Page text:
Writing is a lot of ignoring everything else around you. You ignore the lure of the television, video games, and even time with friends or family for the chance to get those words down. That's a struggle but what tends to always freeze me is when I start caring way too much about what I'm writing. I can't progress the story because I'm hung up on what color my main character's eyes should be. When I start getting too caught up in the little details, I have to remind myself, all of this is going to change anyways. 

When you're first drafting, it's okay for the character to go from green to grey eyes in the span of a chapter. Stop giving so much of a damn about your words that you get paralyzed and write nothing. 

It's easy to feel like every detail and word you write is worth stressing over, but if you spend your entire life writing the same page over and over again then you've not really accomplished anything. If your goal is to get your words out into the world you have to stop giving so much of a damn about them and just worry about getting them done. It can be liberating to let go of the worry and just write. 

Lately I've gotten hung up on worrying about if what I'm writing will ever sell. What if no one wants to read this? What if no one cares? I worry and think about that so much I get nothing writte and instead I just circle the drain of self-pity and wallow in a gallon of ice cream. What I've had to remember is that while thinking about market and sales is important, you have to remember what you're passionate about and write that story. Sitting paralyzed because you're too concerned you're never going to sell anything doesn't help either. 

Maybe the market isn't supporting your paranormal romance right now but write it. If it doesn't sell, put it in a drawer and move on to the next project. Trying to write to the market is like letting a blind, drunk elephant guide you through the plains. You're going to end up lost in the grass and eaten.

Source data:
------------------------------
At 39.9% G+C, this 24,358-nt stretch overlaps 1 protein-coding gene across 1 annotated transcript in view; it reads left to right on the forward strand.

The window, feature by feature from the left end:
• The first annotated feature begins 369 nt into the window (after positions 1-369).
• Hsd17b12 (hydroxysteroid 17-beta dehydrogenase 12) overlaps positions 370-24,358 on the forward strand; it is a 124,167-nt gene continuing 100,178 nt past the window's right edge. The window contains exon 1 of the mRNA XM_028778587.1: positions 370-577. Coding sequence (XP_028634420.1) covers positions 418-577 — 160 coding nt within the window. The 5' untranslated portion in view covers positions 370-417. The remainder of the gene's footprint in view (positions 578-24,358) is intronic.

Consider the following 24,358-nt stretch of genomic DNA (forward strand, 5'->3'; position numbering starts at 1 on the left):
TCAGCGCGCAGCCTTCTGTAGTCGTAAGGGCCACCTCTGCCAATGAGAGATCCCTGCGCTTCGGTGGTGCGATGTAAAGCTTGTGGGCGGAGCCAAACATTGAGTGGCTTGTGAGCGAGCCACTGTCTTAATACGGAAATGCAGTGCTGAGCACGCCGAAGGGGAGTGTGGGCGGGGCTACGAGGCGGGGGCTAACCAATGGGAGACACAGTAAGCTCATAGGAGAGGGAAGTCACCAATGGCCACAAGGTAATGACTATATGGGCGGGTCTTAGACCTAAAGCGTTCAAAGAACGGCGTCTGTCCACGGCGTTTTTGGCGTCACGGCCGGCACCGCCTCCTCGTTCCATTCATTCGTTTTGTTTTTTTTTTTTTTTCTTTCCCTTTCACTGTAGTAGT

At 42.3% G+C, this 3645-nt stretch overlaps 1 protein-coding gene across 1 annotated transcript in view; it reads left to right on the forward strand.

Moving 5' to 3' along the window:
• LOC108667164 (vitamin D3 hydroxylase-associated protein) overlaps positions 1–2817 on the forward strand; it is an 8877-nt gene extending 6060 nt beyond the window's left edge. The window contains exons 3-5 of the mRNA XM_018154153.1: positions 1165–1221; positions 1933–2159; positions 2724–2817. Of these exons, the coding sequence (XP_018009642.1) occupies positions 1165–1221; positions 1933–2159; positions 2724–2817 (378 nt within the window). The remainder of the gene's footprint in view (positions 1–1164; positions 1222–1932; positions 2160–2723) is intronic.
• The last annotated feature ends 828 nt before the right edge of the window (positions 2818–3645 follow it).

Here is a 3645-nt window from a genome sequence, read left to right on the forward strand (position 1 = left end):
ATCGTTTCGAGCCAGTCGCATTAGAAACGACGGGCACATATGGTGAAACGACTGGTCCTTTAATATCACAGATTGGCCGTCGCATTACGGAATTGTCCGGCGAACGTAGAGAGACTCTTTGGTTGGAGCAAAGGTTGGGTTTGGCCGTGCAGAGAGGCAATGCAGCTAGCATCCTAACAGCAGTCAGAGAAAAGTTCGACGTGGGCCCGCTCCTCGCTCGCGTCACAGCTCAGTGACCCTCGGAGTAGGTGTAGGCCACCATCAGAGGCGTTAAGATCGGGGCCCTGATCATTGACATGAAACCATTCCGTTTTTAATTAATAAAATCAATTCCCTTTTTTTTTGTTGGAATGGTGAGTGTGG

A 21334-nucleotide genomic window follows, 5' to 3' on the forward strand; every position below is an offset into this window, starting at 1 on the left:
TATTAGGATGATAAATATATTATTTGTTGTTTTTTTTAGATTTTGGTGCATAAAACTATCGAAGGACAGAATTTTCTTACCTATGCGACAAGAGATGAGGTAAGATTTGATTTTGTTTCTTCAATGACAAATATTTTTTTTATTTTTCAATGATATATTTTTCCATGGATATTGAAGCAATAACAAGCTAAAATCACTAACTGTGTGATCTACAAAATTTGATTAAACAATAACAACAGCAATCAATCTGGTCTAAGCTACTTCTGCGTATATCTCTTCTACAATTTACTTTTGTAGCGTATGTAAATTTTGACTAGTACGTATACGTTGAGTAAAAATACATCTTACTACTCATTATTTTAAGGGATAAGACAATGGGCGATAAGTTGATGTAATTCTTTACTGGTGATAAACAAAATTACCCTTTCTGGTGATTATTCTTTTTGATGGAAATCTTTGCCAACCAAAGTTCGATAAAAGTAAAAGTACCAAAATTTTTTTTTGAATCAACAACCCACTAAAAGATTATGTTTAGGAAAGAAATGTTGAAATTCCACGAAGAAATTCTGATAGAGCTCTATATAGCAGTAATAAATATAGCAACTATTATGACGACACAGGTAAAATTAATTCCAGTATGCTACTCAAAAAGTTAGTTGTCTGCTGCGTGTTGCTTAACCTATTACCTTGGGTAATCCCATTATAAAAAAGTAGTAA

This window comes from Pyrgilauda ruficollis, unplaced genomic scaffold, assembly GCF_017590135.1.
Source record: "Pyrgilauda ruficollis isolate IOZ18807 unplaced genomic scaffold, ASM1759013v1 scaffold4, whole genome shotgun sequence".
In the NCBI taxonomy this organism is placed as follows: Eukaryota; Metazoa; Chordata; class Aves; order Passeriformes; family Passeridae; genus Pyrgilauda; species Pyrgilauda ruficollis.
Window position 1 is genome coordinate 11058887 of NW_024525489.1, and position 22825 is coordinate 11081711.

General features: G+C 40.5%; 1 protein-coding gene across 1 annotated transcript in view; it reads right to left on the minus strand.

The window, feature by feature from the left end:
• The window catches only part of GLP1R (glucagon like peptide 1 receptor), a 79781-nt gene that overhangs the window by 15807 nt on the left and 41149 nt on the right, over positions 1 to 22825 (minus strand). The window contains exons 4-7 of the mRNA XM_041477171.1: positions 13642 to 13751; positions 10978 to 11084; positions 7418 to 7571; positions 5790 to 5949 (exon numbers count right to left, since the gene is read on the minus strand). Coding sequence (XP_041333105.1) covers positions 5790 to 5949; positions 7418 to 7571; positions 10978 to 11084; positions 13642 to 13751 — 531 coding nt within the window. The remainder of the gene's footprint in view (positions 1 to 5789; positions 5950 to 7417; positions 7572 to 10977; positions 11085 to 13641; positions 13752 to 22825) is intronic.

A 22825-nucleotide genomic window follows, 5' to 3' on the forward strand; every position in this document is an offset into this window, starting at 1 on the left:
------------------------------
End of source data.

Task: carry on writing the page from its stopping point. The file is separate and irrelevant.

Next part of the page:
Writing's a strange mix between having to care deeply, and having to not care. There are points in the process where caring is more important, so here I'm talking specifically about getting down your first draft and organizing your thoughts. You need to let go of the idea of the perfect, just-right-for-the-market, flawless story that exists in your head and start writing it. There's no shame in writing an awful first draft and then taking the time to carve out the story in your mind, but without that first block of clay there's nothing to even sculpt.

That image of the story that exists in your head can never reach this world if you keep it locked up because you're too afraid to make it. 

The quote I've found that almost always keeps my butt into creating is the incredibly popular quote from Ira Glass on creativity: "Nobody tells this to people who are beginners, I wish someone told me. All of us who do creative work, we get into it because we have good taste. But there is this gap. For the first couple years you make stuff, it’s just not that good. It’s trying to be good, it has potential, but it’s not. But your taste, the thing that got you into the game, is still killer. And your taste is why your work disappoints you. A lot of people never get past this phase, they quit. Most people I know who do interesting, creative work went through years of this. We know our work doesn’t have this special thing that we want it to have. We all go through this. And if you are just starting out or you are still in this phase, you gotta know its normal and the most important thing you can do is do a lot of work. Put yourself on a deadline so that every week you will finish one story. It is only by going through a volume of work that you will close that gap, and your work will be as good as your ambitions. And I took longer to figure out how to do this than anyone I’ve ever met. It’s gonna take awhile. It’s normal to take awhile. You’ve just gotta fight your way through.”

Starting out it's painful to realize that what you have in your head is not going to be as awesome as what you like, and what you see. You have to keep going, not give so much of a damn and get through all the crap to find the diamond buried in your own work.